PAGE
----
The impetus of the Counter Reformation

There was once a convent on this square, and it was around this that the entire quarter developed. It was established in the 17th century as part of the Counter Reformation, which had significant consequences for Pau.

  • Image
    plan de 1717 de la ville de Pau
    Plan de la ville de Pau en 1717, par H. Matis
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    Portrait de Jeanne d'Albret
    Portrait de Jeanne d'Albret, 1550, (c) Gallica BNF
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    portrait de Louis XIII
    Portrait de Louis XIII, (c) MET New York
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    statue d'Henri IV
    Statue d'Henri IV, Musée national et domaine du château de Pau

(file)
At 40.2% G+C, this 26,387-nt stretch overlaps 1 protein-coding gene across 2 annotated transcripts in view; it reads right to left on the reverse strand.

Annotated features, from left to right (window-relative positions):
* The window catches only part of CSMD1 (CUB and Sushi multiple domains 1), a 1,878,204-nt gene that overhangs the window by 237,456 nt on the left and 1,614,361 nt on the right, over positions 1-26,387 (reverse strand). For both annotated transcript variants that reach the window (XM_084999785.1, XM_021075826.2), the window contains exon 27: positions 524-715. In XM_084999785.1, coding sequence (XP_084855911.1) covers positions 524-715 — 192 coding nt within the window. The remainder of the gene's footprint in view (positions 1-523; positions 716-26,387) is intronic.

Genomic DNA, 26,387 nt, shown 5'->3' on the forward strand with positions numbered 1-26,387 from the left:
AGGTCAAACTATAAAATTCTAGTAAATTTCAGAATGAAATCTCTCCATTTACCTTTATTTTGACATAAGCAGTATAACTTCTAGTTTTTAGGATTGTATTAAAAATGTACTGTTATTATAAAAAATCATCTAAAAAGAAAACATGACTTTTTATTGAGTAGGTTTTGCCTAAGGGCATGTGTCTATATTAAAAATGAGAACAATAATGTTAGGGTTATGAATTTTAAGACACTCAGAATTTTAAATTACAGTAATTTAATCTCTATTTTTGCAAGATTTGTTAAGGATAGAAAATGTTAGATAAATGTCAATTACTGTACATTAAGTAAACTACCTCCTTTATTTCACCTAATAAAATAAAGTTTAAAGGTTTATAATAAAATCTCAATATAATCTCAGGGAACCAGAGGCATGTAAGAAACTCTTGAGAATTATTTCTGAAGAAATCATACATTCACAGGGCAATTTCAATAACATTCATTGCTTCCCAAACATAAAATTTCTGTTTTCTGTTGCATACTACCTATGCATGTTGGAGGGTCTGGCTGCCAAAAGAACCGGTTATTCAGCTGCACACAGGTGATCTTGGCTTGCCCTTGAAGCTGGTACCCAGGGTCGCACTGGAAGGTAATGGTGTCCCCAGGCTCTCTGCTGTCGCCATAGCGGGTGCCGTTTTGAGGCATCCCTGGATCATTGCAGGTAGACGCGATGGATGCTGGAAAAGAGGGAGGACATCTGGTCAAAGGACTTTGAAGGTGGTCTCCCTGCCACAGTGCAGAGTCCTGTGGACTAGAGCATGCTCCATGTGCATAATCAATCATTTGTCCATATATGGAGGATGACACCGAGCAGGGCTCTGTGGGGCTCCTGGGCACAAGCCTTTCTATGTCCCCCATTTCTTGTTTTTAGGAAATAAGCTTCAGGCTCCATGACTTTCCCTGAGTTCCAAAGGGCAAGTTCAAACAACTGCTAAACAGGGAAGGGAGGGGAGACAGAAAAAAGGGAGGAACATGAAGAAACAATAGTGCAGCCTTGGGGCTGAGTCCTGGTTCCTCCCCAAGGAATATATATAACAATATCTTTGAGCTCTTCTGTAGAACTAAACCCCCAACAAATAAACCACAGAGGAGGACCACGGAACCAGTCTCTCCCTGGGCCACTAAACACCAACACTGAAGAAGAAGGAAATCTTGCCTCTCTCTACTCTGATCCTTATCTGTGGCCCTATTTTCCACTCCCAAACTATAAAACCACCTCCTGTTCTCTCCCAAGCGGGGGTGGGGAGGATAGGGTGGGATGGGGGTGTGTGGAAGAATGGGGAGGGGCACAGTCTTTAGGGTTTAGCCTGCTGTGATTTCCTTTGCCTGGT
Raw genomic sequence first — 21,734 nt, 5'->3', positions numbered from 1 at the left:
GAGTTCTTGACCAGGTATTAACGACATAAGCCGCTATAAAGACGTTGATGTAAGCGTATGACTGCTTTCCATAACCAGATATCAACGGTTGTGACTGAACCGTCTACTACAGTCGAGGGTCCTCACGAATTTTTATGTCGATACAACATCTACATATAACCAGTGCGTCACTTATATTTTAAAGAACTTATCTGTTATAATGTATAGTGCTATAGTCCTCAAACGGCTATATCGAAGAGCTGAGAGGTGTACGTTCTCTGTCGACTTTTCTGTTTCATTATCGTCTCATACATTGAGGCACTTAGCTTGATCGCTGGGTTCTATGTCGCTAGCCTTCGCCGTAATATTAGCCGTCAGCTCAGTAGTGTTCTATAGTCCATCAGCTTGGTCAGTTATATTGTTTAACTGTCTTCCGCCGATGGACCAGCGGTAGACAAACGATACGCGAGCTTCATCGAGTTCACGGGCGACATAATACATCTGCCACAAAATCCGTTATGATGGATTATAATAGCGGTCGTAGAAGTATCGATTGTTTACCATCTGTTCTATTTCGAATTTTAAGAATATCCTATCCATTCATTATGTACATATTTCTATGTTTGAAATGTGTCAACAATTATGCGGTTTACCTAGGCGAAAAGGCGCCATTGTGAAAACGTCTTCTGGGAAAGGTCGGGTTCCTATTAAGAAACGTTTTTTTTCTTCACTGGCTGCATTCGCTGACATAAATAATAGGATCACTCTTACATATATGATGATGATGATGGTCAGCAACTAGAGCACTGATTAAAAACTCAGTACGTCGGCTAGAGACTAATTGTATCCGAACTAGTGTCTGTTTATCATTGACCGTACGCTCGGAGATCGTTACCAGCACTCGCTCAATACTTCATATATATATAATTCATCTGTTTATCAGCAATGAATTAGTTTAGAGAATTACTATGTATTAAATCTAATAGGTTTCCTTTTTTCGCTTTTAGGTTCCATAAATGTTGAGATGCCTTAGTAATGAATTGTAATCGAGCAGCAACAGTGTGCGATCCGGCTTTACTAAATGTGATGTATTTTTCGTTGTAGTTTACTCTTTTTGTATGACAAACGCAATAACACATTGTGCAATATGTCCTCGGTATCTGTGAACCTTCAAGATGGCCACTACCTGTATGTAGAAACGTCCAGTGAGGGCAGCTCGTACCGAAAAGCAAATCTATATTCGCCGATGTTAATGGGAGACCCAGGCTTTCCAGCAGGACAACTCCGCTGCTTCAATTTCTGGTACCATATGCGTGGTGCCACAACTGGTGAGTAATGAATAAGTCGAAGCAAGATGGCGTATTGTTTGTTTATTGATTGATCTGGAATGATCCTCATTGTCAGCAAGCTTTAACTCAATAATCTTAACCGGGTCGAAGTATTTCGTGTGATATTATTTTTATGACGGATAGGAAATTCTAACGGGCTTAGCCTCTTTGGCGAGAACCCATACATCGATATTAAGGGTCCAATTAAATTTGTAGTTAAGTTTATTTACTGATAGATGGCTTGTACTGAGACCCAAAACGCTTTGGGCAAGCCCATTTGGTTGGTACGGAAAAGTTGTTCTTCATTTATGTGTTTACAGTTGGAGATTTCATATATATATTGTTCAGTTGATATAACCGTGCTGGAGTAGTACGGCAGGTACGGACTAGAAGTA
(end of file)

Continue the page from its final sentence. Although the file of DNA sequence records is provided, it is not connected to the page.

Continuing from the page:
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    pont des cordeliers
    Le pont des cordeliers
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In 1560, Jeanne d’Albret converted to Protestantism and first encouraged, then imposed, this new religion on the Kingdom of Navarre, whose court was in Pau. Her son Henry IV, King of France and Navarre, tried to restore peace between the Catholics and the Protestants by signing the Edict of Nantes in 1598. In the following century, the Catholic Church, supported by Louis XIII, wished to reaffirm its influence. This movement, called the Counter Reformation, resulted in many convents being formed in Pau.

On the Place de la Libération in front of you, the Convent of the Cordeliers was created around 1650, in an area that was then uninhabited. Its buildings were located where the court now stands, at the top of the square, and its cloister was where the pergola now grows.

A bridge was built over the Hédas to make it easier to access the city. Gradually, dwellings were built around the convent.

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